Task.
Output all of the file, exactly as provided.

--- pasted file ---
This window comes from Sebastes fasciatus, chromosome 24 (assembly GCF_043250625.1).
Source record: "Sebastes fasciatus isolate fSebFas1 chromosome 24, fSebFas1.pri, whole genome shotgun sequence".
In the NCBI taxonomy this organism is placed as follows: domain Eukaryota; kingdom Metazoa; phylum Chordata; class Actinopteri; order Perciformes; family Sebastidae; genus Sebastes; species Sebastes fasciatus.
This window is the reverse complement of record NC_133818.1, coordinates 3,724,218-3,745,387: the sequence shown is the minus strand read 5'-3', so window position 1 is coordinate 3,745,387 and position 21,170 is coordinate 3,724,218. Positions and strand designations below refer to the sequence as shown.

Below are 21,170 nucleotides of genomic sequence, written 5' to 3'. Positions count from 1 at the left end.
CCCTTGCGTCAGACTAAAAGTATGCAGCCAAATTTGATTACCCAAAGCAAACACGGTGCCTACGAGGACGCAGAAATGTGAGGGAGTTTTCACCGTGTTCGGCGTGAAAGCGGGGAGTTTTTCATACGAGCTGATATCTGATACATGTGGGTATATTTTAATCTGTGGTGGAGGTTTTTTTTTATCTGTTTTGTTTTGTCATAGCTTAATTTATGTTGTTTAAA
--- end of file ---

This window comes from Sebastes fasciatus, chromosome 24 (assembly GCF_043250625.1).
Source record: "Sebastes fasciatus isolate fSebFas1 chromosome 24, fSebFas1.pri, whole genome shotgun sequence".
In the NCBI taxonomy this organism is placed as follows: domain Eukaryota; kingdom Metazoa; phylum Chordata; class Actinopteri; order Perciformes; family Sebastidae; genus Sebastes; species Sebastes fasciatus.
This window is the reverse complement of record NC_133818.1, coordinates 3,724,218-3,745,387: the sequence shown is the minus strand read 5'-3', so window position 1 is coordinate 3,745,387 and position 21,170 is coordinate 3,724,218. Positions and strand designations below refer to the sequence as shown.

Below are 21,170 nucleotides of genomic sequence, written 5' to 3'. Positions count from 1 at the left end.
CCCTTGCGTCAGACTAAAAGTATGCAGCCAAATTTGATTACCCAAAGCAAACACGGTGCCTACGAGGACGCAGAAATGTGAGGGAGTTTTCACCGTGTTCGGCGTGAAAGCGGGGAGTTTTTCATACGAGCTGATATCTGATACATGTGGGTATATTTTAATCTGTGGTGGAGGTTTTTTTTTATCTGTTTTGTTTTGTCATAGCTTAATTTATGTTGTTTAAA